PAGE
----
Red Cross Society Provides Safe Cradle For Punjab’s Baby Girls


In September 2006, the police found over 50 female foetuses in a well in Patran, Patiala district, Punjab.

On July 2, 2012, a doctor in Jalandhar was “caught red-handed while conducting a sex-determination test.”

On July 18, 2012, ultrasound machines in a private Amritsar hospital were seized after reports of misuse.

Going by these news snippets on female foeticide and infanticide that are routinely splashed in local newspapers, it’s evident that Punjab is not a state that welcomes baby girls. The 2011 Census figures only confirmed this trend – the sex ratio of the state is 893 women for 1,000 men as opposed to the already depressing all-India figure of 940.

Attempting to change this dismal reality is an intervention that is proving to be a life-saver for baby girls in the state. In a bustling neighbourhood of Amritsar, on the outer wall of the Red Cross Society, hangs a cane bassinet. The word ‘Pangura’, or crib in Punjabi, has been painted underneath it followed by something that roughly translates into: ‘Parents who don’t want their babies can leave them in this cradle. Zilla Red Cross Society, Amritsar’.

This project, the brainchild of K.S. Pannu, former Deputy Commissioner of Amritsar, was introduced by the Red Cross in January 2008. The message going out to the community was simple: No child is unwanted, so do not throw her or him away. Within two days, the Pangura received its very first baby girl, a month-old infant. She was the third daughter in the family and her impoverished mother, who was already shouldering the burden of supporting a physically-challenged husband, had decided to give her up.

Over the years, this cradle has given many babies a new life. As soon as a child is placed in it, the weight sets off a bell that can be heard throughout the Red Cross building. Enough time is given for the relatives to anonymously disappear into the crowds before Asha Ram, a peon-cum-gardener with the Red Cross for the last 18 years, or his colleague, Sarabjit Kaur, brings the child in. Of course, there have been times when the duo has seen some parents lingering on. According to them, while a few leave little tell-tale signs of their emotions, like a bottle of milk, some children are dumped wrapped in just a sheet.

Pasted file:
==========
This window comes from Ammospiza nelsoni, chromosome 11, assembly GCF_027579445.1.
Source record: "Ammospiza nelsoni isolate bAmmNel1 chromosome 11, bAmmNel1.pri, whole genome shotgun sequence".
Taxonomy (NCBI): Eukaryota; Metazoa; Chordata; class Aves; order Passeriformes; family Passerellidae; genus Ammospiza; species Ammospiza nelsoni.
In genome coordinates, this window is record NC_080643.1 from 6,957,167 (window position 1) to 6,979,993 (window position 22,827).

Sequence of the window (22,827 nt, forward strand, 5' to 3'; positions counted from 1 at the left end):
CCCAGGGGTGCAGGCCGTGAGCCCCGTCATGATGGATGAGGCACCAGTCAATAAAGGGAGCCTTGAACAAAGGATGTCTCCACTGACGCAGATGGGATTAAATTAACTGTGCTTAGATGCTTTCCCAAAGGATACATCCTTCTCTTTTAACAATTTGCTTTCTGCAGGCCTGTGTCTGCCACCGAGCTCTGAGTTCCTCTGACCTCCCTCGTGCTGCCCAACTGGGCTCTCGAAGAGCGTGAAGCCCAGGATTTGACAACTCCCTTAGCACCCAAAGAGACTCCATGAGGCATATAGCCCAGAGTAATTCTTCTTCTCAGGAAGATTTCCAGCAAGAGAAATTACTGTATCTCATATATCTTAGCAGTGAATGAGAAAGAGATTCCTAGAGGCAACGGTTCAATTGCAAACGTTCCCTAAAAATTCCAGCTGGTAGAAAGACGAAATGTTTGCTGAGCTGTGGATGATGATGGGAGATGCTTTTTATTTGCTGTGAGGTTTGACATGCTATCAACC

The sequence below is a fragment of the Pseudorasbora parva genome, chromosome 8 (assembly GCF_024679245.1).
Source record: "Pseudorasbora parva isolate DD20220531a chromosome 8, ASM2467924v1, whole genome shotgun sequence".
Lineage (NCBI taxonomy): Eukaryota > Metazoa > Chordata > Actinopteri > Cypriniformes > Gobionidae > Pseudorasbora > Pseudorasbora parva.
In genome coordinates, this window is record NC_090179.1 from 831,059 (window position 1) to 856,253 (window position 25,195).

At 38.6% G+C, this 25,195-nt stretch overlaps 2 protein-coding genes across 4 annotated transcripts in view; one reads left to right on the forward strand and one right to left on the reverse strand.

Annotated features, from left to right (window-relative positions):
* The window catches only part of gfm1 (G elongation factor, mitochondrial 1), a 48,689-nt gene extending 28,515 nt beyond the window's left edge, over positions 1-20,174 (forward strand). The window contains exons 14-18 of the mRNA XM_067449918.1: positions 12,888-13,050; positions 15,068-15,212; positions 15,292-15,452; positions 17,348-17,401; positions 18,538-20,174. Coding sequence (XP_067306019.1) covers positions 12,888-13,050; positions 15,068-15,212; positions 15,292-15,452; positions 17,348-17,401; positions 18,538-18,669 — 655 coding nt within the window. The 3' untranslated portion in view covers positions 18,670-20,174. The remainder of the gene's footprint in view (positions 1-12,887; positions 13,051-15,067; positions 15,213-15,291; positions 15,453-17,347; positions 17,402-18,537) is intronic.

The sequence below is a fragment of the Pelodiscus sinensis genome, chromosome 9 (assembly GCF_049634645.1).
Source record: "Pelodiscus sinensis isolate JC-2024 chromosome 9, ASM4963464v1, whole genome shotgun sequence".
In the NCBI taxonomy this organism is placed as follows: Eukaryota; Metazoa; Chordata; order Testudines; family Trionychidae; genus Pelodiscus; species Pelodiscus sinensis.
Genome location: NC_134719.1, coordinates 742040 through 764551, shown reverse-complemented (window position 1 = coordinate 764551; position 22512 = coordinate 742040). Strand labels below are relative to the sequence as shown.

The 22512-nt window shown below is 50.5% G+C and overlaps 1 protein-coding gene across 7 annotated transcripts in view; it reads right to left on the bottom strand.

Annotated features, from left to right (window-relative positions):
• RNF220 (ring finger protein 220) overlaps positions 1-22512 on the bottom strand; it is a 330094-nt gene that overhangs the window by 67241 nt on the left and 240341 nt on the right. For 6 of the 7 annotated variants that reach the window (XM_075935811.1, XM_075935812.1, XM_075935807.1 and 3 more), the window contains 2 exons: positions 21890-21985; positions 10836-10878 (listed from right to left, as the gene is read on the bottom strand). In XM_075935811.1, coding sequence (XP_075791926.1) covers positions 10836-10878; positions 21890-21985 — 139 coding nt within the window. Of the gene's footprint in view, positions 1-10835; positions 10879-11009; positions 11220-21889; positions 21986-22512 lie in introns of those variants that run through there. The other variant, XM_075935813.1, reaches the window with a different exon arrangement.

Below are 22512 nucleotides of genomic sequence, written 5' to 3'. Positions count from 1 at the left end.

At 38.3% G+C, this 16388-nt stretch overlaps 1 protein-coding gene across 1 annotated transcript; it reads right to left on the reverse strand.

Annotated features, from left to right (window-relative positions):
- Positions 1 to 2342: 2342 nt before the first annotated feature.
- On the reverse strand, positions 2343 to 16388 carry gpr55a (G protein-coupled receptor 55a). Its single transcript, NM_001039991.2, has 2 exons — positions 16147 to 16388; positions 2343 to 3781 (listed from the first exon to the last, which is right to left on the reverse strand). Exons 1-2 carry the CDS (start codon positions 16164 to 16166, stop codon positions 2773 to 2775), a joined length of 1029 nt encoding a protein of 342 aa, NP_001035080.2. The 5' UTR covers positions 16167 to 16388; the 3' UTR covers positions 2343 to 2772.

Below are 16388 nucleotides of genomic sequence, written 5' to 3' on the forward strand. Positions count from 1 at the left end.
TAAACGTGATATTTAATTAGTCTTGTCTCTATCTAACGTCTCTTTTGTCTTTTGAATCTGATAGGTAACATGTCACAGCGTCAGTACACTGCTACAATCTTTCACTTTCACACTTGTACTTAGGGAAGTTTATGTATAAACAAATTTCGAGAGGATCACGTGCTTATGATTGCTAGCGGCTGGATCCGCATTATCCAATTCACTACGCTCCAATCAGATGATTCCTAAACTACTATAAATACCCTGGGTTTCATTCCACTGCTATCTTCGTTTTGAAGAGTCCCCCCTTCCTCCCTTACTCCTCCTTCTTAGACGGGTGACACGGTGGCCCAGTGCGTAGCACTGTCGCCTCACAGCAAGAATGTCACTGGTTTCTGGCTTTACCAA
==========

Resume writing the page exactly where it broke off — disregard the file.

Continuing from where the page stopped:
Once the infant is in safe hands, she is taken to a nearby hospital for a check-up and, if necessary, is given medical care. Later, after the necessary documentation is completed, she is sent to one of the five selected homes that are on the state government’s list of Licensed Adoption Placement Agencies (LAPA). There’s Nari Niketan in Jalandhar, the Swami Ganga Nand Puriwale International Foundation in Talwandi, as well as a shelter each in Ludhiana, Patiala and Bathinda. Informs Dr K.S. Bhalla, former Secretary of the Red Cross Society, Amritsar, “The girls are eventually adopted by childless couples, who have been verified.”

Nowadays, the Pangura is so widely known throughout Amritsar that people even bring in abandoned babies from elsewhere in the city. In fact, in December last year, on a bitterly cold night – temperatures drop to near freezing during winters in Amritsar – not one but two babies found a safe and warm haven here. According to the Red Cross, till date this bassinet has saved the lives of 50 girls and five boys.

While some people fear that this scheme may be encouraging people to abandon their daughters, Prem Duggal, General Secretary, All India Women’s Conference (AIWC), Amritsar, firmly disagrees with this view, “The Pangura has saved those children whose parents had anyway decided to abandon them. In fact, ever since this scheme started, fewer children have been thrown in the garbage.” Duggal recommends that this model be replicated in other cities of Punjab.